7 Tips For Extended Job Search


Frustrations about the difficult job-search process have been shared with this blog by job seekers in Madrid, Rome and London as well as by unemployed friends in Chicago.  Some are frustrated, others are angry about the painfully long process.  Fortunately, none are giving up.  But they all seek signs of hope as well as tips on how to cope with the painfully slow process. 

Most economic indicators point towards a slowly improving job market in 2010, but job recovery is expected to lag other measures of economic recovery.  Recent conversations with several agency heads leads me to believe that PR opportunities may increase significantly in the new year.  At the PRSA Chicago meeting two weeks ago, all five agency leaders indicated their agencies are hiring new staff.  Similar optimism is being seen in other major markets.  From my vantage point, it’s a trickle, but a positive sign, nonetheless. 

Job seekers need to remain focused on their main goal.  Detours, of course, are to be expected since most people need to get a job in order to support themselves during their search for the job they really want.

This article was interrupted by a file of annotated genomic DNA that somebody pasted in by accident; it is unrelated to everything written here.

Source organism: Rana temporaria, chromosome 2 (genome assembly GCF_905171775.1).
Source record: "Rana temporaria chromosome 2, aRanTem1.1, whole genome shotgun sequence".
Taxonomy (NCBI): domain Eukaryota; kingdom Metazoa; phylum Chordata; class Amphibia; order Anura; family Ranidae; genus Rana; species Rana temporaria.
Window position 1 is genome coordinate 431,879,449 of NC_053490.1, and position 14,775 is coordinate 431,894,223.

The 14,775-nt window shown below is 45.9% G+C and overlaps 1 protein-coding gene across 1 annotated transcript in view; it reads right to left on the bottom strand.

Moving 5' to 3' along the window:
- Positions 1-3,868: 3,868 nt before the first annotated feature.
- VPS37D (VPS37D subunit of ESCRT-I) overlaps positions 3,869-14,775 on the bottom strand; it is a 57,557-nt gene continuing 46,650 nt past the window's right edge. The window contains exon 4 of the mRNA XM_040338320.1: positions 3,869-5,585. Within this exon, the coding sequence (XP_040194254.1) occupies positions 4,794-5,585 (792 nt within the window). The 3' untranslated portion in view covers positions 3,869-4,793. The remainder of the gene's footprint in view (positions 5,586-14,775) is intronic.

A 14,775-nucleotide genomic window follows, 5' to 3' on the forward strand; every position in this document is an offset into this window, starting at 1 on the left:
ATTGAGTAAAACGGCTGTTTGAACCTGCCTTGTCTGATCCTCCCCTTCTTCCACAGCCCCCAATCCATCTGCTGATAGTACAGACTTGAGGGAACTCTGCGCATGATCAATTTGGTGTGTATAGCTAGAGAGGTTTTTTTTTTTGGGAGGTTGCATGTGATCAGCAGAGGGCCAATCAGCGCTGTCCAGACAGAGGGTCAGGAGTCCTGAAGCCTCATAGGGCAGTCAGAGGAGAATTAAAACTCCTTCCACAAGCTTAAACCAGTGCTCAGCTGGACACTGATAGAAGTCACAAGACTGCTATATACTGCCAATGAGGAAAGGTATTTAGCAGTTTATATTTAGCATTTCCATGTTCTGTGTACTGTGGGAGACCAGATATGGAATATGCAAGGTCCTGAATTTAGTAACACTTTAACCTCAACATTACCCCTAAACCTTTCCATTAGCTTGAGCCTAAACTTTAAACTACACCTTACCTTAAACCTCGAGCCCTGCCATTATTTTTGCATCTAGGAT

In today’s job market, it is important for job seekers to set the right expectations for their searches.  PR-related searches run between three and nine months for entry-level positions, while more senior positions can run a year or more. 

Here are seven tips that might help set expectations for an extended job search:

  1. Expect the search to take several months. . .or longer.
  2. Accept a job that pays bills, while continuing to focus on the job you want.
  3. Don’t apply for jobs that clearly aren’t at the right level for your experience. That includes applying for jobs under your skill set. 
  4. Networking leads to a majority of jobs that are being filled today.  Regularly update and expand your networking goals.
  5. Read at least one local newspaper a day.  Pay special attention to what’s happening at companies on your target list of prospective employers.
  6. Get together with others who also are seeking jobs.  Helping others with their resumes or interview skills pays personal and long-term dividends during these times. 
  7. Stay positive.  

1 comment on this post.
  1. kauaiianSun:

    These are some great suggestions. To expand on #4, I’ve found it particularly helpful to remain in touch with past interviewers for feedback and to keep me at the forefront of future openings; most are willing to provide suggestions for improvement in all aspects, especially for recent graduates.

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